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I know what you’re thinking, back again so soon? And with all the food places in Glasgow to go to? I know right, but when a place you enjoyed so much launches a new menu it’d be rude not to pop along and check it out! So here I am, telling you once again about Crossing the Rubicon but this time it’s a brand new menu and a shake up on the usual Indian concept.

While some things have been shaken up some things have stayed the same; there’s still a great beer selection to accompany those delicious plates flying out the kitchen. We’ll come to the food in a mo’ but I always like to just take a second when talking about Crossing the Rubicon to mention the beers. This visit was mostly accompanied by the Tiny Rebel Stay Puft marshamallow porter which is sweet but not sickly and almost acts as a dessert with the food.

But I digress, now we’ve covered off that delicious beer lets get on to the good stuff; the food. The new menu at Crossing the Rubicon has kept some of the old favourites but added some new and unusual dishes. I say unusual only because Indian street food as a concept isn’t overly available in Glasgow. I have a feeling that may change.

So here’s me banging on about new and unusual dishes and the first thing I show you is spiced onions and poppadoms and chicken pakora; hardly groundbreaking I know. I’m starting simple though and everyone knows it isn’t an Indian meal if you don’t start with spiced onions and poppadoms and for me pakora is a staple of any Indian feast whether it’s out for dinner or from the local takeaway.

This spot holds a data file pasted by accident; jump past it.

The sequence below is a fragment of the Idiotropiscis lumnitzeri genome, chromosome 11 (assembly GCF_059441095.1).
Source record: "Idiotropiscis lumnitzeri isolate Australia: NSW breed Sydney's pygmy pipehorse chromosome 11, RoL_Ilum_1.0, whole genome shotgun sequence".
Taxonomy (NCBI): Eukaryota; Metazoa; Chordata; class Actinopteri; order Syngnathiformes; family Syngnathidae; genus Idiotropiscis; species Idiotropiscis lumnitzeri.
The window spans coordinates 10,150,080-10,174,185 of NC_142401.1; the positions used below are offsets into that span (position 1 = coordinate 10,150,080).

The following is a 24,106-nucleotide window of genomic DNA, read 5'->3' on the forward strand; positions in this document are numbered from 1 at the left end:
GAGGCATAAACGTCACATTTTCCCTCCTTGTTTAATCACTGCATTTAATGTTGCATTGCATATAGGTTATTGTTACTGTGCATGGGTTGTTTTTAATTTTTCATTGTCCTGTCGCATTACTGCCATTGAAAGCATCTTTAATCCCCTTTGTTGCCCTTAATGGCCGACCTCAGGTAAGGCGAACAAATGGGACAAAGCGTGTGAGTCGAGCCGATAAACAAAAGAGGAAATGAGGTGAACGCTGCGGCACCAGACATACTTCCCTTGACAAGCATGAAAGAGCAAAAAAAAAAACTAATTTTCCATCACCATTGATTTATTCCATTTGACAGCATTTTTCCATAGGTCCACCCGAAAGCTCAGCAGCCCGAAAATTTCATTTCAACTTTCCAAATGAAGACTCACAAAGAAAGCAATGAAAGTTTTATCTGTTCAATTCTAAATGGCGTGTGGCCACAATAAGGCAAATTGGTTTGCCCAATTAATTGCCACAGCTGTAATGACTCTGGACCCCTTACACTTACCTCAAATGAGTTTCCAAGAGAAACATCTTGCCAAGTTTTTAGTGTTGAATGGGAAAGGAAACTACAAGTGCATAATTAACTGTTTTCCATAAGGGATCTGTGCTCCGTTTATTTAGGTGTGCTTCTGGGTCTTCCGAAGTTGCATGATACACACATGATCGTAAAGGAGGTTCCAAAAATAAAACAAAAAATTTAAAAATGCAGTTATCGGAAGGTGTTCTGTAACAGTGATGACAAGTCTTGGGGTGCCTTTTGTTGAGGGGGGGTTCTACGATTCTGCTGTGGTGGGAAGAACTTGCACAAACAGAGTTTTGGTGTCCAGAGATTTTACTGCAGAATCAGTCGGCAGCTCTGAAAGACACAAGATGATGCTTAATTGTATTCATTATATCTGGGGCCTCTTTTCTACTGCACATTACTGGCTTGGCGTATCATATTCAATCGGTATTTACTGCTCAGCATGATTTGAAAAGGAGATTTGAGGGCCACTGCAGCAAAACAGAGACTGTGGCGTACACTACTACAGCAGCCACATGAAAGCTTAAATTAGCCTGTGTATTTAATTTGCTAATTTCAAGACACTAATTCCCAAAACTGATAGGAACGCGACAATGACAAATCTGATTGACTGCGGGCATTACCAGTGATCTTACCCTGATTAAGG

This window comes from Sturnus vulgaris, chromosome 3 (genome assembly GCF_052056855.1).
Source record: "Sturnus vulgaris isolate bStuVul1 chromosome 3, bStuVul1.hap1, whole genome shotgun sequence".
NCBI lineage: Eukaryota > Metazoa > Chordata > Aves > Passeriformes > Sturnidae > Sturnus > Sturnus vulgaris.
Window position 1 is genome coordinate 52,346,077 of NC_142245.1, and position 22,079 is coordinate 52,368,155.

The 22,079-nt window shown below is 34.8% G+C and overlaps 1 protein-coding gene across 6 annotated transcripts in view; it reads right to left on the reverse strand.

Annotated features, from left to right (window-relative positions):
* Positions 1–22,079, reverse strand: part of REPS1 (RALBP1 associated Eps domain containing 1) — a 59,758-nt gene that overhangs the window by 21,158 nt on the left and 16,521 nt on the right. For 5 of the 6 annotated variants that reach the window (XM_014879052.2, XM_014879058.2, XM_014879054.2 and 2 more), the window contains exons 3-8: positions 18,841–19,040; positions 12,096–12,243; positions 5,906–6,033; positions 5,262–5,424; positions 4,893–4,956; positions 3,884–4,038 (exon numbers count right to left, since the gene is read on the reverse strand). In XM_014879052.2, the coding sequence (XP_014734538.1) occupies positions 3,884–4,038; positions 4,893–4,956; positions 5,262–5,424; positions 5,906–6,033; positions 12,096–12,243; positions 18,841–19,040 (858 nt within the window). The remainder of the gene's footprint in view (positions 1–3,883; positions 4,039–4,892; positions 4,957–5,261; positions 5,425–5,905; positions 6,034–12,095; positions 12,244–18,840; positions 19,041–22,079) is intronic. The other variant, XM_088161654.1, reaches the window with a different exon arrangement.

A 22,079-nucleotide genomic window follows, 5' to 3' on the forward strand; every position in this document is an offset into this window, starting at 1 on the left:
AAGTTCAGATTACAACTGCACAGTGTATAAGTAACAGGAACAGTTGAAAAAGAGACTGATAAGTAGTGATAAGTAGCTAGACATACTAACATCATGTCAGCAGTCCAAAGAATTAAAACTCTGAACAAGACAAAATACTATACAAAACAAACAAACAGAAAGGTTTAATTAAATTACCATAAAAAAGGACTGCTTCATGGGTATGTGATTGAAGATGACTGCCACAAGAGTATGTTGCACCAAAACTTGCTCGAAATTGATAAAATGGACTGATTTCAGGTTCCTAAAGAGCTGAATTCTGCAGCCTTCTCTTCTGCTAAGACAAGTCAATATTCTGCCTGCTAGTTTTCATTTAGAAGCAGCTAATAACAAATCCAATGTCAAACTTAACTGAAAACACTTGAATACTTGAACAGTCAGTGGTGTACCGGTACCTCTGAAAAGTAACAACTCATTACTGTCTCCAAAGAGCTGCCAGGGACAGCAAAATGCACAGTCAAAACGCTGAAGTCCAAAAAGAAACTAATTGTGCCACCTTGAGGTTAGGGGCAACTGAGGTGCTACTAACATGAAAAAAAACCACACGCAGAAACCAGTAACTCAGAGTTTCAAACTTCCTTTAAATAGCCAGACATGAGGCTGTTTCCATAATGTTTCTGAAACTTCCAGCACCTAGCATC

Now I won’t dwell too long on the spiced onions and poppadoms, they were delicious but really if a place serving Indian food can’t do those well you really should get up and leave. It wouldn’t bode well for the rest of the food in my book. So yeah, crispy poppadoms; check! Nice spice to the spiced onions; check! Job done.

The pakora though is delicious and definitely worth talking about a bit more. The krispy chicken pops as they are on the menu are some of the nicest pakoras I’ve had anywhere in Glasgow. They’re nice and crispy which is always a good sign when you pick them up and they have a great little spice to them. They won’t blow your head off but you’ll know you’re eating Indian food that’s for sure.

They’re also served with a couple of chutneys to dip them in which are delightful. Usually with pakora, the sauce is the spicy part and the chicken itself can be a bit mild but here the sauces just compliment the chicken and the spices to create an all round great taste. There’s a tomato based one that you’d expect but also a coriander based one which always works well with a spicy meal I think.

Next up is probably my favourite thing about Crossing the Rubicon; the masala chips. I feel like a bit of a heathen for saying my favourite part of a dinner is the chips but these chips are on another level. I don’t think I’ve felt this strongly about chips since the first time I tasted salt and chilli chips; chips were never the same for me after that. Now if they’re not seasoned or loaded or something I feel betrayed by the chip maker.

Think of masala chips as the Indian equivalent of salt and chilli chips from the Chinese. Delicious chips packed with flavour you could never expect when you look at the bowl placed in front of you. A word of warning though, they are tremendously moreish. We ordered a bowl to share between two and it was the perfect amount as an accompaniment to the meal.